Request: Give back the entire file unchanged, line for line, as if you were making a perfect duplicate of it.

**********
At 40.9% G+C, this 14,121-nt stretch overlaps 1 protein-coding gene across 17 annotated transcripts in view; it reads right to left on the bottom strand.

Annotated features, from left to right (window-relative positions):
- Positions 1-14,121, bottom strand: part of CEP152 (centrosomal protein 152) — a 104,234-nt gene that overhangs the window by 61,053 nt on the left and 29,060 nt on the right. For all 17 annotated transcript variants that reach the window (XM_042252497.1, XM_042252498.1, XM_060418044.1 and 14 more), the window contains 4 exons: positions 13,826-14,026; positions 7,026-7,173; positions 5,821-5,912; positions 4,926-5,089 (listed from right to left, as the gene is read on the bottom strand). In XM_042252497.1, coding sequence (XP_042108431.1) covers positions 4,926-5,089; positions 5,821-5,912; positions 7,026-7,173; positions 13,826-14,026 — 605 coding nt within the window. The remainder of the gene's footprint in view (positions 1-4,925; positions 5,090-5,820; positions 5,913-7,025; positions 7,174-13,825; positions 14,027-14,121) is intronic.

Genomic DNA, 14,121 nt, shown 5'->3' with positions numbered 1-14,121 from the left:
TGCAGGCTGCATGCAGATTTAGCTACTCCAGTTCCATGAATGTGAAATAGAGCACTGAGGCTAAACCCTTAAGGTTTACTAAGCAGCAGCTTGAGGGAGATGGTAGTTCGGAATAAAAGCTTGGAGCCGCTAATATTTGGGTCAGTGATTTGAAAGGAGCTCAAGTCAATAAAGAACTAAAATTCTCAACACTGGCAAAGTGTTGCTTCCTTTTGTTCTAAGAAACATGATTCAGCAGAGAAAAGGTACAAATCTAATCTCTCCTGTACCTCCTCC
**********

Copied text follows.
At 40.9% G+C, this 14,121-nt stretch overlaps 1 protein-coding gene across 17 annotated transcripts in view; it reads right to left on the bottom strand.

Annotated features, from left to right (window-relative positions):
- Positions 1-14,121, bottom strand: part of CEP152 (centrosomal protein 152) — a 104,234-nt gene that overhangs the window by 61,053 nt on the left and 29,060 nt on the right. For all 17 annotated transcript variants that reach the window (XM_042252497.1, XM_042252498.1, XM_060418044.1 and 14 more), the window contains 4 exons: positions 13,826-14,026; positions 7,026-7,173; positions 5,821-5,912; positions 4,926-5,089 (listed from right to left, as the gene is read on the bottom strand). In XM_042252497.1, coding sequence (XP_042108431.1) covers positions 4,926-5,089; positions 5,821-5,912; positions 7,026-7,173; positions 13,826-14,026 — 605 coding nt within the window. The remainder of the gene's footprint in view (positions 1-4,925; positions 5,090-5,820; positions 5,913-7,025; positions 7,174-13,825; positions 14,027-14,121) is intronic.

Genomic DNA, 14,121 nt, shown 5'->3' with positions numbered 1-14,121 from the left:
TGCAGGCTGCATGCAGATTTAGCTACTCCAGTTCCATGAATGTGAAATAGAGCACTGAGGCTAAACCCTTAAGGTTTACTAAGCAGCAGCTTGAGGGAGATGGTAGTTCGGAATAAAAGCTTGGAGCCGCTAATATTTGGGTCAGTGATTTGAAAGGAGCTCAAGTCAATAAAGAACTAAAATTCTCAACACTGGCAAAGTGTTGCTTCCTTTTGTTCTAAGAAACATGATTCAGCAGAGAAAAGGTACAAATCTAATCTCTCCTGTACCTCCTCC